Customers’ response to the latest COVID-19 lockdown measures in England and Scotland will be key to the automotive retail sector’s success in delivering click and collect car sales in the coming months.
That is the verdict of industry leaders who spoke to AM this morning in the wake of Prime Minister Boris Johnson’s announcement, last night (January 4), that England would be following Scotland into a period of renewed COVID-19 lockdown.
While the sector is far more resilient than it was in March last year – with leaner operations and increased online sales provision – consumer confidence and a strong ‘stay at home’ message remain among the major hurdles to be overcome.
Robert Forrester, the chief executive of Vertu Motors, said: “Without a doubt we will be forced to return some of our staff to furlough. We will have to match our resources to market demand.
“There is, once again, a clear ‘stay at home’ message in place now and another real handicap we have is the inability to conduct test drives. For those people that won’t buy a car without a test drive that remains a huge hurdle to overcome.
“The reaction of customers to the lockdown, and the advice that they aren’t to travel, will be key to our businesses in the coming weeks.”
Government's guidance states that individuals must not leave home without a “reasonable excuse” to do so. Reasonable excuses include work (where this cannot be done from home), essential activities such as shopping or exercise.
Daksh Gupta, the chief executive of Marshall Motor Holdings, said: “Timing is an issue right now. We really needed more time to see what January demand was going to be like. Right now we’re not going to panic. We know the furlough scheme is there if we need it.”
Trustford chairman and chief executive, Stuart Foulds, said that he expected to return staff to furlough following the announcement of a further lockdown and fears how long the situation will go on for. He said: “Logistically I understand that it’s likely to take to the end of this year to get the population immunised. I very much doubt we’re going to return to normal trading conditions at the end of Q1.”
Better placed businesses
With Government acting to support businesses once more and the sector already geared to deliver the click and collect sales service allowed under the renewed lockdown rules, however, most retailers feel they are well-placed to deliver all the sales they possibly can.
Chancellor of the Exchequer Rishi Sunak, who extended the coronavirus job retention scheme (CJRS) to March 31 back in November, this morning announced a further £4.6bn package of support for businesses.
It included grants for closed retail, hospitality and leisure businesses of up to £9,000 per property, plus business rates relief and the furlough scheme have now been extended until the end of April.
Shaun Foweather, the managing director of Thorne-based AM100 car retail group Stoneacre, said that he remained “buoyant” about his business’s prospects.
He said: “It’s not ideal, but we coped very well in November, so we’re reverting to that way of operating once again.
“We aren’t where we were at the start of the first lockdown. We know what we can do and I know that the attitude of our staff is to get on with securing those click and collect sales.”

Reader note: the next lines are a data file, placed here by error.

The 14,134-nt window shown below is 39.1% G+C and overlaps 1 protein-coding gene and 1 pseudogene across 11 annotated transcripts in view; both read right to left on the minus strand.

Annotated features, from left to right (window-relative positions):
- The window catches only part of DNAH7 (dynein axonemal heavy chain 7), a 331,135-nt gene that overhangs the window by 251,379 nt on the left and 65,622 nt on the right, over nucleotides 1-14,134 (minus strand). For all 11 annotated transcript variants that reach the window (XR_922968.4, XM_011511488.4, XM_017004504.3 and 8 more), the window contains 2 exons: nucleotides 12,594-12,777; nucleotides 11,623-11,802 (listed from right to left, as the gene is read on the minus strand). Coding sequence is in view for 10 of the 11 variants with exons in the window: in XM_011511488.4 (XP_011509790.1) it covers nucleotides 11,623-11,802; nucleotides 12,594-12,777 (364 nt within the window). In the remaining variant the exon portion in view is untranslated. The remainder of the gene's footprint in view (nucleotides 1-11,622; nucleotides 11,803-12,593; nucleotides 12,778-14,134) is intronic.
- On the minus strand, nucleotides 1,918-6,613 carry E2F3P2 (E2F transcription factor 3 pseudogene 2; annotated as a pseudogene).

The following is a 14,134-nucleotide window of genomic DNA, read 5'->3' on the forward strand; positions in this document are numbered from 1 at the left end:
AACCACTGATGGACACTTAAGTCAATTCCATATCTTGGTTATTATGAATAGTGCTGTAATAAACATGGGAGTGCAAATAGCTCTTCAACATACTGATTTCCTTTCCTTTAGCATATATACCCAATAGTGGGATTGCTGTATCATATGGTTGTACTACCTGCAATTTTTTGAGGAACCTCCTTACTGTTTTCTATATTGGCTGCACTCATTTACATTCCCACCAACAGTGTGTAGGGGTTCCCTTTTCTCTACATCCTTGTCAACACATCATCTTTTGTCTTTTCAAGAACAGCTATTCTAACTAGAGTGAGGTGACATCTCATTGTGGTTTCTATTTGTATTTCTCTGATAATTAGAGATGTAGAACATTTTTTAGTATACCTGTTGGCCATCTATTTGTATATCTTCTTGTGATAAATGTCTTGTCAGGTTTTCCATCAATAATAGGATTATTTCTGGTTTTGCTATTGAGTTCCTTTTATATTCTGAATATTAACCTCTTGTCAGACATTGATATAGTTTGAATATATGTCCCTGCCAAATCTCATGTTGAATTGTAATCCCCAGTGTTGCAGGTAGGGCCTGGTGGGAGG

Foweather said that most of Stoneacre’s retail portfolio had been operating under Tier 4 restrictions in recent weeks and the effect of the new lockdown was to ramp-up their contactless sales efforts at the remaining 23 sites.
Foweather added: “The people I feel sorry for in all this are the likes of Cazoo and cinch. They entered the market hoping to disrupt things and it has been COVID that’s done that. Now every dealership in the country has the ability to sell online and deliver via click and collect.”
Gupta said that he was aware not all of the sector’s leaders would share his positive outlook, but revealed that he saw the COVID-19 vaccines as “the light at the end of the tunnel”.
“If this lockdown continues to the end of March, as it could well do, then we will have been under restrictions for 12 months and I’d say to the sector that we have successfully weathered 75% of that already,” he said.
“Our aftersales businesses – the most profitable part of our operations – remain open and we can continue to sell cars wherever possible.
“There is an issue of consistency and the stop start of all this on people’s mental wellbeing, however. It is tough, but we have looked after our colleagues well so far and we will continue to do so.”
Plate change threat
Forrester said that the prospect of the new lockdown measures running into the key March ‘plate change period meant that retailers would have to come up with strategies to retain volumes now.
“The industry’s going to have to get its head round the issue of new cars in March and building order banks is going to be a priority despite the new restrictions,” he said.
Foulds agreed. He said: “Clearly the end of Q1 will bring the usual ‘plate change pressures and there will be a number of people reaching the end of finance agreements to deal with, as there is every year.
“Our teams at TrustFord will be working very hard on our databases in the weeks ahead to make sure that we are able to fulfil as many sales as possible.”
He added: “Following the experiences of the past 10 months we’re more match fit than we ever were.”